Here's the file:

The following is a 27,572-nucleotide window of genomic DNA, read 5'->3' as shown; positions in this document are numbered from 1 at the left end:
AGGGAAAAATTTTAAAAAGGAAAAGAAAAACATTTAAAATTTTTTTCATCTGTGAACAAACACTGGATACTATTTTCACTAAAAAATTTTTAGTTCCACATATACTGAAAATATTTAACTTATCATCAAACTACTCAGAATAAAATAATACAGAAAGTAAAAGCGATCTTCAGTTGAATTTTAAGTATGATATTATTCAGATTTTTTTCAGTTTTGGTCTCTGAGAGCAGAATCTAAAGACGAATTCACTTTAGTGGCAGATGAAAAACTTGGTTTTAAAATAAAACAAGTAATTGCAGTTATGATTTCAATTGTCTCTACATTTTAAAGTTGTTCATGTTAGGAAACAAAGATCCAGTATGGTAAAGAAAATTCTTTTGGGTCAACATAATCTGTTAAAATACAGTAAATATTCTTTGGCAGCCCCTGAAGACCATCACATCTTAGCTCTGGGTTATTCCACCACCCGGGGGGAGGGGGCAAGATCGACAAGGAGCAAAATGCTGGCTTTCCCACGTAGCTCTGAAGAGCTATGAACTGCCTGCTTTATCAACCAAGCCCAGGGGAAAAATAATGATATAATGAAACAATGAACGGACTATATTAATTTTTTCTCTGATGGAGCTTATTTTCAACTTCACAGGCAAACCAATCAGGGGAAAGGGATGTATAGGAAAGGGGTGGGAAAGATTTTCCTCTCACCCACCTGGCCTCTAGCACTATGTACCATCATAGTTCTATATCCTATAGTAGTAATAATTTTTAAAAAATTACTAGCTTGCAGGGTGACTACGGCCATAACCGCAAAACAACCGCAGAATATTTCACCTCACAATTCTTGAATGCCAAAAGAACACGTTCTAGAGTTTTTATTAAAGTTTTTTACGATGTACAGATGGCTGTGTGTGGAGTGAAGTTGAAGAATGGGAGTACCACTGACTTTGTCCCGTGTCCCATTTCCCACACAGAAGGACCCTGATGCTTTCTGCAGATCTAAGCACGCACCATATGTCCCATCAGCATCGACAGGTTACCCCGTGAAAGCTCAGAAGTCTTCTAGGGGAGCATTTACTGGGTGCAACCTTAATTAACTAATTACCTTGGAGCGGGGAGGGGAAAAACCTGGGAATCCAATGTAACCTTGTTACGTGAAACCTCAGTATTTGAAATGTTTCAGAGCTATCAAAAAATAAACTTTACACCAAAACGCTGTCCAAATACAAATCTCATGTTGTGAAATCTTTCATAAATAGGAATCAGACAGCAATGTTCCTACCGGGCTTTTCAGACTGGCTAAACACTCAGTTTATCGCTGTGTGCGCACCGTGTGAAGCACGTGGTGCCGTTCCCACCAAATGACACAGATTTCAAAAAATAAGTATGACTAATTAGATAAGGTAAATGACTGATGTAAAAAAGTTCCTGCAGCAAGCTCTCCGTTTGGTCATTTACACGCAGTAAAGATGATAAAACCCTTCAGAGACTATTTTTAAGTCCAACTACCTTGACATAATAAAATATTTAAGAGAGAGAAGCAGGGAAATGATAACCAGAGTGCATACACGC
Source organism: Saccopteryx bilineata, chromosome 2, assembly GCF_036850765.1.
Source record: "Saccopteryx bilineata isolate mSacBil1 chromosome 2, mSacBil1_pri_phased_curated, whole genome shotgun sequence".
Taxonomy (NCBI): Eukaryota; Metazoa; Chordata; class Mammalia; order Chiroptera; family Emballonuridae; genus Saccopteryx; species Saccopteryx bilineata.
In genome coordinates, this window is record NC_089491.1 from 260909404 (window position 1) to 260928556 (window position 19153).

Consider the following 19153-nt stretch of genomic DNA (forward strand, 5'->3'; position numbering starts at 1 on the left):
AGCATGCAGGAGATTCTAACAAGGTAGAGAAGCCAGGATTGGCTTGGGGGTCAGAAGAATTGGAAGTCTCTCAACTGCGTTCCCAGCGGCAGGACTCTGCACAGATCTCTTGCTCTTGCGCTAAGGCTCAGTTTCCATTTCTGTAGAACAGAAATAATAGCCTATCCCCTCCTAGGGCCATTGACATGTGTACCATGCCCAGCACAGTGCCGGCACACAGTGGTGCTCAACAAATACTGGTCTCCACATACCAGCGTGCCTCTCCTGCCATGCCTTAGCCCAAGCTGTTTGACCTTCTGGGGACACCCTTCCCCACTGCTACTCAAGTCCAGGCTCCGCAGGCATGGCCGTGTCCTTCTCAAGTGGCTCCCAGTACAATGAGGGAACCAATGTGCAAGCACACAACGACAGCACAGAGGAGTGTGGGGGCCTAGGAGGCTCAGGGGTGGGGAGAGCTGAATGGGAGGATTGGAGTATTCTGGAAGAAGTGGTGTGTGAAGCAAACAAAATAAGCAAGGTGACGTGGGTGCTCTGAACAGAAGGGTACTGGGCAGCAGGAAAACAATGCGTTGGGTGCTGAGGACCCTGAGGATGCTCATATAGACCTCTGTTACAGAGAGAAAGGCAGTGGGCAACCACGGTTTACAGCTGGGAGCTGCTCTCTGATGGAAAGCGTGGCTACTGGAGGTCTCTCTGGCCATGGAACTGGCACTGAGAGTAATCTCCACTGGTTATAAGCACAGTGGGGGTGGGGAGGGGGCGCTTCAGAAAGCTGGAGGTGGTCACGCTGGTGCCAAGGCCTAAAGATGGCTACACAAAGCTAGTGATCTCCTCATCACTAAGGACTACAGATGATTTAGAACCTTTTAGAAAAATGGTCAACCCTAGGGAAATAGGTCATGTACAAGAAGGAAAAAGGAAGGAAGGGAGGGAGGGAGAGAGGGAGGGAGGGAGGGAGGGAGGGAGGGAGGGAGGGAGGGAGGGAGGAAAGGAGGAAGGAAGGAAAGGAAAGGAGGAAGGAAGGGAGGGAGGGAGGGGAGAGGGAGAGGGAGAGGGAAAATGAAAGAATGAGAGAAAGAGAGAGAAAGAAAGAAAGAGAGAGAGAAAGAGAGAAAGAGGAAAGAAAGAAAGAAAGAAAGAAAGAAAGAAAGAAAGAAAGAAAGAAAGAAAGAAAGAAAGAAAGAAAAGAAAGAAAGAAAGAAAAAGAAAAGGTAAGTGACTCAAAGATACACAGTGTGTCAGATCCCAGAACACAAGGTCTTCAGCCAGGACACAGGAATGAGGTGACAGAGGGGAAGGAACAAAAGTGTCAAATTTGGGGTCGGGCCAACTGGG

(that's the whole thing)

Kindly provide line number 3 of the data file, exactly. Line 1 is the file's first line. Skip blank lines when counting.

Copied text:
Source organism: Saccopteryx bilineata, chromosome 2, assembly GCF_036850765.1.